(This post is being drafted using voice typing on Google Docs. I am using this technology because I broke my dominant wrist and had surgery, and am still recovering. Please excuse any Typos and imperfections!)
In thinking about my friend Gayle Brandeis’ new book, I recalled Joy Williams essay “Why I write” from her book Ill Nature. In the essay, Williams writes, “The good piece of writing startles the reader back into Life. The work– this Other, this other thing– this false life that is even less than the seeming of this lived life, is more than the lived life, too. It is so unreal, so precise, so alarming, really. Good writing never soothes or comforts. It is no prescription, neither is it diversionary, although it can and should enchant while it explodes in the reader’s face. Whenever the writer writes, it’s always three or four or five in the morning in his head. Those horrid hours are the writer’s days and nights when he is writing. The writer doesn’t write for the reader. He doesn’t write for himself, either. He writes to serve… something. Somethingness. The somethingness that is sheltered by the wings of nothingness– those exquisite, enveloping, protecting wings.”
I was thinking about how to talk about my experience of reading the new work of Gayle Brandeis. How these riveting verses accumulate into story, and along the way, yes, enchant, for their lyrical brilliance, and yet still, for their horrifying imagery, explode in my face. Although (please know) they are extremely unsettling and certainly violent, the voices of these (imagined or channeled) victims of Countess Bathory make their impression in part because of the importance of not looking away. The lives of these girls and women, from the perspective of their torturer, were incidental, always a casualty to Bathory’s drive to torture.
The victims survived by adapting. As victims often do. On page 29, Gayle writes,
“We learned to stay upright, to work even when wounds wept beneath our sleeves; we learned to keep our voices down, learned to not look her in the eye; we learned fear becomes another organ in the body, pulsing gall through every vein.”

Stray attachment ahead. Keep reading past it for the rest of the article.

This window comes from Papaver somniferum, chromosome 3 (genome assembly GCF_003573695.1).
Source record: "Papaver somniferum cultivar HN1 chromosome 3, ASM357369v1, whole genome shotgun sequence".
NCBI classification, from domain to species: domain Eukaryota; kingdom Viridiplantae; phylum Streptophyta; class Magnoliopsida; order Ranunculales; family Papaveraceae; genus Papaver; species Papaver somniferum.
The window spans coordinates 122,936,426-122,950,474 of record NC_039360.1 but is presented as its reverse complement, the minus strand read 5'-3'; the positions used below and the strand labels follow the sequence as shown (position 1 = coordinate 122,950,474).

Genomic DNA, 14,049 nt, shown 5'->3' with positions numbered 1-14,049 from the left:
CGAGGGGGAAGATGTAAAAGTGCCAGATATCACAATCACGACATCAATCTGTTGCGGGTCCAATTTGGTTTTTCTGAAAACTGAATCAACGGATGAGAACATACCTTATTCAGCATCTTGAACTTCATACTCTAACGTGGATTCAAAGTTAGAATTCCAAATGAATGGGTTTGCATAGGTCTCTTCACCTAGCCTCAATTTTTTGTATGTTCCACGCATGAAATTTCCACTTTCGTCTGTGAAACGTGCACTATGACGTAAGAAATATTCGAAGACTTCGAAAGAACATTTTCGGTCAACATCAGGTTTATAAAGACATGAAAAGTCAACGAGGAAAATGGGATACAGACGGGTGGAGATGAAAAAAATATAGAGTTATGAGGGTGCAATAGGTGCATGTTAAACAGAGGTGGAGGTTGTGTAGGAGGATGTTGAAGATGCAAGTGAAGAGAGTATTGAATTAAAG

On page 35, Gayle writes about how the body keeps the score, writes about the words burn, drown, freeze, scald, verbs which were among the methods of torture, how they stay with the spirit even when the body is gone.
“…These words have become something more than words. They have become weapons, ready to get under the surface of you, pry you back open.
Your body remembers even when you no longer have a body.
(some tender part of you still flinches.)
( some immaterial nerves still flare)”
This short, crystalline book is not an easy read. After diving in and becoming quickly engrossed, I was unsure how exactly I would get through it. But I trusted that Gayle–and the survivors’ spirits–would lead toward light. And they did. The victims, so many unnamed survivors, found and picked up their power through making a circle, banding together. And they needed to tell their story. Ghosts need witnesses.
We need to witness.
From page 102,
“It’s fine you don’t know our names now.
You know our testimony.
You know enough to yell “Meat!”
when we call out “Bone?”
if you are listening
(are you still listening?)
You know enough to lay some flesh upon our forgotten skeletons,
to feel the weight of our death inside your own body.
You know enough to remember how alive you are
I am grateful for the reminder, for knowing enough to remember how alive I am, and how lucky.